It’s one of the subtle joys of the City, to sit in a coffee shop eight inches from a couple having an animated conversation in an exotic language. I don’t speak a word of this Asian dialect. The tone does not require translation. He starts slowly, gets louder. His inflection sharpens. She responds with vague incredulity, then retreats. They finished eating a long time ago. The empty brown paper lunch bag was pushed to the side of the table before I sat down.
For a moment his tone softens and his left hand reaches across the small square oak table. He touches her jacket. Her voice is contralto, sotto voce, like the upper range of a bassoon and when I glance over she is lovely. She tilts her face, hides in her long hair. Once jet black, it’s been bleached and dyed a flattering shade of chestnut. Her chin is up and strong. Her lips are full. She is young, perhaps nineteen or twenty. He starts up again, his White Sox cap covering his eyes, his own chin down. He pounds the table with the side of his hand. He talks for a few minutes non-stop and then shoves a used straw into their shared trash bag.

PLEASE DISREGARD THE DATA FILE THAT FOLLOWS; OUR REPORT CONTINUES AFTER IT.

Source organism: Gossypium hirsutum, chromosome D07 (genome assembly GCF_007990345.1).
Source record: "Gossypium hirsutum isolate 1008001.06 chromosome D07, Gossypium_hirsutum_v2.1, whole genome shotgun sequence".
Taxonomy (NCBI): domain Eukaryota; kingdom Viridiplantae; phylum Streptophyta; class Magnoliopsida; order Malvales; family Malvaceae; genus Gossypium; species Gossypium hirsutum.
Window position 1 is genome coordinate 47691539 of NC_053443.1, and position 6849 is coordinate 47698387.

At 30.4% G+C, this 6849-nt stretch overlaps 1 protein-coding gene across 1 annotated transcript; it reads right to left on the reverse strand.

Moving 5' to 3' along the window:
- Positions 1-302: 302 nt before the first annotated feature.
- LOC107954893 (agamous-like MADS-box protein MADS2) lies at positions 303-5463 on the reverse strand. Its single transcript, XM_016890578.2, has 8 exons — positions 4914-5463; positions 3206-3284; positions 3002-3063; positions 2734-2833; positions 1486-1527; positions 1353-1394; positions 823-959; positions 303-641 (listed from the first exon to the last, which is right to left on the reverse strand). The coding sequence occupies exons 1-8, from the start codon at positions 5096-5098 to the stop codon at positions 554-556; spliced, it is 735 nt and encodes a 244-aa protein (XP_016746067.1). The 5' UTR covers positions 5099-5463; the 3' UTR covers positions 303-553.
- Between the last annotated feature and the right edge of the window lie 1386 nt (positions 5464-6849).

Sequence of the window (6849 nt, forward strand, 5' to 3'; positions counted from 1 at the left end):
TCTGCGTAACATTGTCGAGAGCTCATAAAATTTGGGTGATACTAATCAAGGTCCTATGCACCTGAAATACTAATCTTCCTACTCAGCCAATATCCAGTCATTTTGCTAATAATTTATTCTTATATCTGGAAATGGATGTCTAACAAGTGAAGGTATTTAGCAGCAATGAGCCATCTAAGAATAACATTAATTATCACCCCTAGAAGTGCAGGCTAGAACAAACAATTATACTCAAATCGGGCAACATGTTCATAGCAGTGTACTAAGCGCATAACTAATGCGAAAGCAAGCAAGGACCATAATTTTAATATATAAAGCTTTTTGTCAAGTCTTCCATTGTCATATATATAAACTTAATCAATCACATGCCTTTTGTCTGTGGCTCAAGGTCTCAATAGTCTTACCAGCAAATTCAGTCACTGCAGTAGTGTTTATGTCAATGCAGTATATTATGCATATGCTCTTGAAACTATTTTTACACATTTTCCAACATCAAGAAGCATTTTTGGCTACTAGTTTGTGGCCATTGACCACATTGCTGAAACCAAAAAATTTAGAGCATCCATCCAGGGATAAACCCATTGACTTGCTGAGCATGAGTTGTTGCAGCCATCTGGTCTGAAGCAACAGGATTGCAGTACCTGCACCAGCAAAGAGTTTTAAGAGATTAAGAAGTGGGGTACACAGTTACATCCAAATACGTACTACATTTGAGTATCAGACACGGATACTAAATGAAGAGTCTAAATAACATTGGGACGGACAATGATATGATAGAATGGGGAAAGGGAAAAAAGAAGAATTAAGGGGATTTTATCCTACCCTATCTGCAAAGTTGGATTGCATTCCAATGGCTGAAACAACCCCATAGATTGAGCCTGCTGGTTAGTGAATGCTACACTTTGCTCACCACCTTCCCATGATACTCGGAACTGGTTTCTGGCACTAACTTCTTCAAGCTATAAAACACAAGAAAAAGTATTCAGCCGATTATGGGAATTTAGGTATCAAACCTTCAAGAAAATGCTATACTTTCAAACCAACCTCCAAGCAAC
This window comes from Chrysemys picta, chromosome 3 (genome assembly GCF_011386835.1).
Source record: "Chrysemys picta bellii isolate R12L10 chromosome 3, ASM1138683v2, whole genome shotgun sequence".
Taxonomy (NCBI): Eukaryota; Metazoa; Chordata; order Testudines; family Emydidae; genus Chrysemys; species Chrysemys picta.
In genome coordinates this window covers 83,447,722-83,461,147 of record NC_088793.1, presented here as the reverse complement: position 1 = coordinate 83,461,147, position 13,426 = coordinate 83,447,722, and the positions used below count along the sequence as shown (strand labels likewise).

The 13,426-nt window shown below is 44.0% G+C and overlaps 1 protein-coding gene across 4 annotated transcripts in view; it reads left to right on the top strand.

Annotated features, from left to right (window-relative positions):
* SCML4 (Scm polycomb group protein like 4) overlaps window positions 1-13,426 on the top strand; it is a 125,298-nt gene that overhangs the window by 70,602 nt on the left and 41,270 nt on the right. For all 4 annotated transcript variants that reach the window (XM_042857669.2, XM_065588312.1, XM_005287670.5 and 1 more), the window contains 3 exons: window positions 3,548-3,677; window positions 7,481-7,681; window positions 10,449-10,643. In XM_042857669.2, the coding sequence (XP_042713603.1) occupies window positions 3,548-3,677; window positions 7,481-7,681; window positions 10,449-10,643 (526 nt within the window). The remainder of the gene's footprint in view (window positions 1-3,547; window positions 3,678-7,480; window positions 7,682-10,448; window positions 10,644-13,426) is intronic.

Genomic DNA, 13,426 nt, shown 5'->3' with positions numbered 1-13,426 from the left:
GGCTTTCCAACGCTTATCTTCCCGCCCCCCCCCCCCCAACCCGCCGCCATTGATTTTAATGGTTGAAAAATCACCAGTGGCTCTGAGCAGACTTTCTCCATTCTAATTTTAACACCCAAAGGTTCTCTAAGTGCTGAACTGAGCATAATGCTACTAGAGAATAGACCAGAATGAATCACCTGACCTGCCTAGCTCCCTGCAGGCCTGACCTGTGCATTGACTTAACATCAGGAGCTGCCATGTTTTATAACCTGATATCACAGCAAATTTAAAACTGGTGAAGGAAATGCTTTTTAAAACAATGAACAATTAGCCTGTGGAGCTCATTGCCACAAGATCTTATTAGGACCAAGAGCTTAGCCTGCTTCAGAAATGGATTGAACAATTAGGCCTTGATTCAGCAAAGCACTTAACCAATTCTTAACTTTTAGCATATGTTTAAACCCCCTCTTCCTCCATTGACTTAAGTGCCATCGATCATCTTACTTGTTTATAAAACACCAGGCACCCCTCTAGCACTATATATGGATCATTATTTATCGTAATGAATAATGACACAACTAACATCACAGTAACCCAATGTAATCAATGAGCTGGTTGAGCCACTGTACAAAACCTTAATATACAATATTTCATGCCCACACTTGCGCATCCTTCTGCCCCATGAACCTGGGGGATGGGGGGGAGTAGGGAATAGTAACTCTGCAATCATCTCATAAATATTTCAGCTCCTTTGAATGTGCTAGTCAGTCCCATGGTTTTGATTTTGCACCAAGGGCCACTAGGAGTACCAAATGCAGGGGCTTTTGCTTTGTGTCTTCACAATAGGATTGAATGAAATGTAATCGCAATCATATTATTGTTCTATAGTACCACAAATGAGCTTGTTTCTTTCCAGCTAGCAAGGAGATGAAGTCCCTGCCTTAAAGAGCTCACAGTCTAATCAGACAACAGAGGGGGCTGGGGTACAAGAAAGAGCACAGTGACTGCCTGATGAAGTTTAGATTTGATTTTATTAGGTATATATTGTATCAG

They lapse into silence. For the fourth or fifth time. I half expect coaches to emerge from opposing corners to daub their brows. She comes back on the offensive. A few well placed words. He is pushed back into his chair from their force. He makes a gesture of empty arms, shrugs. There’s one word that I understand. “OK,” he says, and it sounds as though he proposes some kind of solution. Fast words, but there is no power in them. She’s noncommittal, one hand on top of her once-hot, now-empty paper coffee cup. Tapping. Recrossing the knees of her Levis.
They’ve been at it for forty five minutes. Long enough for me to finish an iced mocha, go back up and order some Tuscan bean soup. Long enough for the crowd at the Brooklyn Bagel Co. to turn over twice except for the two die-hards on laptops, guys here for the free wi-fi at the countertop, their faces ten inches from the acid green colored wall.
Considering the ebb and flow, the intensity, it’s remarkable that this young Asian couple lapse into normal tones, a baseline tenderness. He puts his hand on his chin and looks out the window while she makes a point, her finger pressing on the table again. Again. Again. Whatever the problem, it’s not going to be solved by any spoken word. It stands a chance of being solved by another language altogether.